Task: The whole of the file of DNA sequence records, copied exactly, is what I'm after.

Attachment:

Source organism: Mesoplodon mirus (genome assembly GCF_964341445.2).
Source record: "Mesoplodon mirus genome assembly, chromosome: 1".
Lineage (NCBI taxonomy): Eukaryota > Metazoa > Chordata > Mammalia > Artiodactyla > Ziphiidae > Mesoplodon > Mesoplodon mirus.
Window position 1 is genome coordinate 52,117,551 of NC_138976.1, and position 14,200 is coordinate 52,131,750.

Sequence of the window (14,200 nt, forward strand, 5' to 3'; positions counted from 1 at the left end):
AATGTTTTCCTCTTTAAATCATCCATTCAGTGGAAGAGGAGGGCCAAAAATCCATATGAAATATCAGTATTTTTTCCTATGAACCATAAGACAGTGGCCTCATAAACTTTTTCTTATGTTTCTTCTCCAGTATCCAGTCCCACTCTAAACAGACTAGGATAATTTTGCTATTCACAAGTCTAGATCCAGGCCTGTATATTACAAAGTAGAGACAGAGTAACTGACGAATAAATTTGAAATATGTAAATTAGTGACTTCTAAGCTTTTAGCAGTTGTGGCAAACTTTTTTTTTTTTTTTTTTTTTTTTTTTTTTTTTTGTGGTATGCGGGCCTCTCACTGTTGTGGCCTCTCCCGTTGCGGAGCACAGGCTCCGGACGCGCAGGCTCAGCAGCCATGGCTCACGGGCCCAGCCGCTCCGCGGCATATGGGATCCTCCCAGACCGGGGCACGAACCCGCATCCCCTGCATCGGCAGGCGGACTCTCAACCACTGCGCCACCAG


Source organism: Mesoplodon mirus (genome assembly GCF_964341445.2).
Source record: "Mesoplodon mirus genome assembly, chromosome: 1".
Lineage (NCBI taxonomy): Eukaryota > Metazoa > Chordata > Mammalia > Artiodactyla > Ziphiidae > Mesoplodon > Mesoplodon mirus.
Window position 1 is genome coordinate 52,117,551 of NC_138976.1, and position 14,200 is coordinate 52,131,750.

Sequence of the window (14,200 nt, forward strand, 5' to 3'; positions counted from 1 at the left end):
AATGTTTTCCTCTTTAAATCATCCATTCAGTGGAAGAGGAGGGCCAAAAATCCATATGAAATATCAGTATTTTTTCCTATGAACCATAAGACAGTGGCCTCATAAACTTTTTCTTATGTTTCTTCTCCAGTATCCAGTCCCACTCTAAACAGACTAGGATAATTTTGCTATTCACAAGTCTAGATCCAGGCCTGTATATTACAAAGTAGAGACAGAGTAACTGACGAATAAATTTGAAATATGTAAATTAGTGACTTCTAAGCTTTTAGCAGTTGTGGCAAACTTTTTTTTTTTTTTTTTTTTTTTTTTTTTTTTTTGTGGTATGCGGGCCTCTCACTGTTGTGGCCTCTCCCGTTGCGGAGCACAGGCTCCGGACGCGCAGGCTCAGCAGCCATGGCTCACGGGCCCAGCCGCTCCGCGGCATATGGGATCCTCCCAGACCGGGGCACGAACCCGCATCCCCTGCATCGGCAGGCGGACTCTCAACCACTGCGCCACCAG